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Mercury's Weird Terrain

Posted by Emily Lakdawalla on 2011/04/19 11:21 CDT

When Mariner 10 flew past Mercury, it caught an immense impact basin lying half in and half out of sunlight, which they named Caloris. Even with only half the basin visible, scientists knew it was one of the largest in the solar system. Geologists had to wait more than 25 years to see the rest of Caloris, and when they did it turned out to be even bigger than they had thought. But the fact that Caloris was only half in sunlight was fortuitous in one sense, because it meant that the spot on Mercury that was exactly opposite the area of the Caloris impact was also partially in sunlight. That spot looks weird.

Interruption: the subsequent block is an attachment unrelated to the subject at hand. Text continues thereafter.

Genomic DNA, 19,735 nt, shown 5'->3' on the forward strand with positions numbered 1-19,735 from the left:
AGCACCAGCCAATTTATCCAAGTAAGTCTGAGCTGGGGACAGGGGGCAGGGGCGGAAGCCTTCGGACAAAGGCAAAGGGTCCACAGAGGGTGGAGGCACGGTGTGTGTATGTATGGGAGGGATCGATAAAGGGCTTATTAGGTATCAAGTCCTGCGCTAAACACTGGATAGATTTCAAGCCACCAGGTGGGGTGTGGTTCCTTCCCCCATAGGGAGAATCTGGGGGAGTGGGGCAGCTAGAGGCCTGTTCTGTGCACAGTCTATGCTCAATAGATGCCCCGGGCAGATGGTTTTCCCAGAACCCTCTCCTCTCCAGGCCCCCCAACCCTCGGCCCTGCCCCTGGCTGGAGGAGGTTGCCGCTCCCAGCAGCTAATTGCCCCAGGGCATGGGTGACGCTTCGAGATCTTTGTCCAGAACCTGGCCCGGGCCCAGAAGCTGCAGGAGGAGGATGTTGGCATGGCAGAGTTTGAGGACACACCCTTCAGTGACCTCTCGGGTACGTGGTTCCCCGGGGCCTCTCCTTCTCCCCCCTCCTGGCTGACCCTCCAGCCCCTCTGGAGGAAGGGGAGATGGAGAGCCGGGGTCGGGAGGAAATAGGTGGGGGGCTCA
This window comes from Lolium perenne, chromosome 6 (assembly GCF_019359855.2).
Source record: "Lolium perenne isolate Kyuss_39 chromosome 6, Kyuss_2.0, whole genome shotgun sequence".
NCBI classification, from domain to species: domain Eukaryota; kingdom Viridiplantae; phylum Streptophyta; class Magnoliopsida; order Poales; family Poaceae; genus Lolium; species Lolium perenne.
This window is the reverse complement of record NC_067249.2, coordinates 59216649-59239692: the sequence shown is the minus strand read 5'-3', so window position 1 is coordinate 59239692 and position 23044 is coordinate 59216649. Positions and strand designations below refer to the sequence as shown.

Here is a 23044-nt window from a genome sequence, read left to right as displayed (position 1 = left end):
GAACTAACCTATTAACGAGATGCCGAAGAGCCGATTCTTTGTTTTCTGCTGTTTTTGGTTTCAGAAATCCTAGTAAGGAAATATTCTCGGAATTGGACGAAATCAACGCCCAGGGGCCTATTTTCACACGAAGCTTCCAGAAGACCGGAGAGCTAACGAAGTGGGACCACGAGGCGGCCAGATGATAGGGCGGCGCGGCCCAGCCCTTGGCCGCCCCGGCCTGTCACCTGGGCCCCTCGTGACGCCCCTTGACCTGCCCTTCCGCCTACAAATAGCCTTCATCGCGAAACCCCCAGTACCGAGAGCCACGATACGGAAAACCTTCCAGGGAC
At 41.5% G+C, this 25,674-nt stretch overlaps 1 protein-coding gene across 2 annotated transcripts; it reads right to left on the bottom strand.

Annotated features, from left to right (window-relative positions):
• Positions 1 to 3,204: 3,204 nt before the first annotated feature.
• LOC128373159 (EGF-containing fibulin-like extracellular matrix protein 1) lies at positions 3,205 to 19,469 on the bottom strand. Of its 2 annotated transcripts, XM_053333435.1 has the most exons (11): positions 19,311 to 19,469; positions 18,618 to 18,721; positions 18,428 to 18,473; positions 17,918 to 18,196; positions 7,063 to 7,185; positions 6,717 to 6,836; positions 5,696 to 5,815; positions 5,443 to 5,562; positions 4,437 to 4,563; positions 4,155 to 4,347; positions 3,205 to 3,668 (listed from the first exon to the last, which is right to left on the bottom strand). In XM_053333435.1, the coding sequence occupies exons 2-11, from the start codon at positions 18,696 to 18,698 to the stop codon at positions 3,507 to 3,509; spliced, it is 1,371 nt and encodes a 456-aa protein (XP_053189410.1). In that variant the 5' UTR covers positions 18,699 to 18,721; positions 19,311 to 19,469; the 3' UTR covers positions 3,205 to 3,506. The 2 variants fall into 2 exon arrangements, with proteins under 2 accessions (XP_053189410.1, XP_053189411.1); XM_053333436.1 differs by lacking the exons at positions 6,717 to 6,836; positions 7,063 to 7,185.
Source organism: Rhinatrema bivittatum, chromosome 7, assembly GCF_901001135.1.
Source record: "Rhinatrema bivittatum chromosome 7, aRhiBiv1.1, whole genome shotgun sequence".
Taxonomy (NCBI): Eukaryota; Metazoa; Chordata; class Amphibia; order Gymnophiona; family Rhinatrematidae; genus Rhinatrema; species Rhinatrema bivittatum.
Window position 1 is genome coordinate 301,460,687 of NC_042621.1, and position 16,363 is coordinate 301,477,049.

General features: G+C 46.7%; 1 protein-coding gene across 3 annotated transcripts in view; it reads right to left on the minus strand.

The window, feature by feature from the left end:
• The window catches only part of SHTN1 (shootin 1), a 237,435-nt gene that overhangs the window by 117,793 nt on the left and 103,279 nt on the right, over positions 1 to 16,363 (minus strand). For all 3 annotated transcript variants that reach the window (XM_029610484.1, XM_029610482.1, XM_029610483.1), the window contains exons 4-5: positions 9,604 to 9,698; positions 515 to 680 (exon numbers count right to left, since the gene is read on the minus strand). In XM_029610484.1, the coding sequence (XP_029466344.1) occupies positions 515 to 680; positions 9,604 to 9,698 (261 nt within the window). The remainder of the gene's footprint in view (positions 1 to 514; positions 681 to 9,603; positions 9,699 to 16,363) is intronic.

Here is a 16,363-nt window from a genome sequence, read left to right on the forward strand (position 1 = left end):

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Comparing Clementine and Chandrayaan-1 spectra from the Moon

Posted by Emily Lakdawalla on 2011/04/11 12:38 CDT

In a paper recently published in the Journal of Geophysical Research, Georgiana Kramer and several coauthors performed a careful comparison of two data sets that seem like they're measuring the same things, so you'd think that the measurements they took would match between the two instruments. But they don't quite match.

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LPSC 2011: Lunar Layers

Posted by Mike Malaska on 2011/03/29 11:49 CDT

Some recent high-resolution images from the Lunar Reconnaissance Orbiter Camera (LROC) have revealed large blocks on the lunar surface that show evidence of layers. The layered blocks were seen near the crater Aristarchus, which is a bright crater in the northeast quadrant of the nearside Moon.

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LPSC 2011: Sponge-moon Hyperion

Posted by Mike Malaska on 2011/03/23 02:51 CDT

Saturn's moon Hyperion has a bizarre sponge-like appearance that is in dramatic contrast to other heavily cratered bodies in the solar system.

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Evidence for rain on Titan

Posted by Emily Lakdawalla on 2011/03/22 04:40 CDT